As far as other tax moves that my right hon. Friend has made, on personal allowances and the thresholds for the higher rate, because the higher paid—the rich—now pay such a huge proportion of tax, it is almost impossible for Chancellors to ease the tax burden on the low-paid and the ordinary citizen without its being possible to demonstrate mathematically that they have done quite a lot for the rich as well. If Chancellors bought that argument every year, they would never move the threshold at which people start to pay tax, and they would never raise the 40% rate for the people who are currently in modest jobs and find that they are subject to a marginal rate of 40% because Gordon Brown started the habit of freezing the threshold in order to secure stealth taxation. Raising these thresholds is welcome, and I am glad that my right hon. Friend felt able to do it.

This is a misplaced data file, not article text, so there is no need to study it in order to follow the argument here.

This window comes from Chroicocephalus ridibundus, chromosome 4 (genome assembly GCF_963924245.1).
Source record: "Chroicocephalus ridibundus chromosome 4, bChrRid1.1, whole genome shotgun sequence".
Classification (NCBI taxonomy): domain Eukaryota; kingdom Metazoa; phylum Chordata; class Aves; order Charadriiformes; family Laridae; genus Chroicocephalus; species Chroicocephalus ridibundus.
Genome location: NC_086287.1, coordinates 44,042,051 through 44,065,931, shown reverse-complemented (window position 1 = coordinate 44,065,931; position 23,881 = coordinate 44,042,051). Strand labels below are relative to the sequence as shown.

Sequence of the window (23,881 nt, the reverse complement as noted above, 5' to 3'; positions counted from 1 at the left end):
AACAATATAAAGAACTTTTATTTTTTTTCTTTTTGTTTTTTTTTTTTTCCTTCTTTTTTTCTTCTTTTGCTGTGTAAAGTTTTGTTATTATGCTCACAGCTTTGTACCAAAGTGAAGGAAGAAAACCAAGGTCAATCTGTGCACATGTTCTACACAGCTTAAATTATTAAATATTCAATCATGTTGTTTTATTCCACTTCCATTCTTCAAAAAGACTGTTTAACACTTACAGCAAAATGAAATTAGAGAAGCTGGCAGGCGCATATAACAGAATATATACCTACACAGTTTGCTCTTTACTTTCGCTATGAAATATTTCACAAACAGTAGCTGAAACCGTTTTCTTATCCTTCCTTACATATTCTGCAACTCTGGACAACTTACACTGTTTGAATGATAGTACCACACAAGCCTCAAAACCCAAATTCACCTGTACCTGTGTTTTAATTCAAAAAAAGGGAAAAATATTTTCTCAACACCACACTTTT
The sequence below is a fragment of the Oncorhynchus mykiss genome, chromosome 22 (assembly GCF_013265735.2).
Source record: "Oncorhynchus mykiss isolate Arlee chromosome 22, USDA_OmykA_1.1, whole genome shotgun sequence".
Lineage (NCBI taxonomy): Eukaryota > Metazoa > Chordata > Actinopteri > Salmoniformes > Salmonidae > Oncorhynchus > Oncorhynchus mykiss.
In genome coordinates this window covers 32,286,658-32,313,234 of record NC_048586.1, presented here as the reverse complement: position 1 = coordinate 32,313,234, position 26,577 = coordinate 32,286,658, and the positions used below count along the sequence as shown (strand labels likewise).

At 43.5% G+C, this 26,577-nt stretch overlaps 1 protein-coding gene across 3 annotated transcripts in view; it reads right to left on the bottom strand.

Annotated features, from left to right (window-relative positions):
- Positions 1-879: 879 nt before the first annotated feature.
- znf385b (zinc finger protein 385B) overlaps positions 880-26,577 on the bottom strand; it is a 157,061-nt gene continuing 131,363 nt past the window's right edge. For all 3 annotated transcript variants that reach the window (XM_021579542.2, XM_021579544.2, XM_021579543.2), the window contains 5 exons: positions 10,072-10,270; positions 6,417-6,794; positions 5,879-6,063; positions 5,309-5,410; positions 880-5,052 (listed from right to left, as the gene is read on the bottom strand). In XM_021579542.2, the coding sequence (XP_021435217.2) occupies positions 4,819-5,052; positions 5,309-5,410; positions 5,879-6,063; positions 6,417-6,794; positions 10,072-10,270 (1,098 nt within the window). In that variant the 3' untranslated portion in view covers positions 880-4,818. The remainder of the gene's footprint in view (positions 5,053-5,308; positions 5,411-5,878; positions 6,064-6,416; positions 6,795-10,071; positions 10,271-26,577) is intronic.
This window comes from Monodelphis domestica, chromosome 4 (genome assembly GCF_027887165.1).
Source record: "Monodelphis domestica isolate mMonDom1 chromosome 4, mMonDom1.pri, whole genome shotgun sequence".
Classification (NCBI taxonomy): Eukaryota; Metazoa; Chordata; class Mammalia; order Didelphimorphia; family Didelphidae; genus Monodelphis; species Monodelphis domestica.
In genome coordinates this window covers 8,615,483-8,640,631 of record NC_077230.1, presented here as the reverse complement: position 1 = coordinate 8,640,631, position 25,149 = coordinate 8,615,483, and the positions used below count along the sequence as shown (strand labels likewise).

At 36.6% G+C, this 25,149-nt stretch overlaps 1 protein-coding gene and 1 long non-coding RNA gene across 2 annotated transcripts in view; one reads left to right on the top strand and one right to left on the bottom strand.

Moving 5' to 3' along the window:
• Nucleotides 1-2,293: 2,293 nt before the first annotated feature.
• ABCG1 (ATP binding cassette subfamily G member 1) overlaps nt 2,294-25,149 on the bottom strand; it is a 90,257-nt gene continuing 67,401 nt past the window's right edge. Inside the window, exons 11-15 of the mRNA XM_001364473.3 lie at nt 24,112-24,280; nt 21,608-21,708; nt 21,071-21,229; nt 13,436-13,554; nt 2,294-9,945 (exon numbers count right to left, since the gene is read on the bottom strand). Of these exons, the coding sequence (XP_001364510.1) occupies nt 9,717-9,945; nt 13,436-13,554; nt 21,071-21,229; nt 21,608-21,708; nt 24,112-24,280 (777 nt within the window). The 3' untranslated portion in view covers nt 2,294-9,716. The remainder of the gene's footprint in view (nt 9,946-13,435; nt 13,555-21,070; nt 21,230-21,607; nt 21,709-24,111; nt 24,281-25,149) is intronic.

Other measures should be seriously canvassed. The pensioner benefits, to which I am entitled, are discussed every now and again. I am always told that we have put things in a manifesto, but I have yet to meet a candidate or an elector who read the last general election manifesto, which, although it seems to contain considerable detail, was certainly not crucial to my constituency victory, or, I suspect, to anyone else’s. We have ruled out ever raising income tax, ever raising national insurance, ever raising VAT; we appear to have ruled out doing anything at all that would stop the very wealthiest people having free bus passes and receiving the winter fuel allowance. I am not going to advocate the breaking of manifesto pledges, but I know of no prosperous pensioners, and certainly none who are in full-time employment like me, who would object to, at the very least, those benefits being made taxable.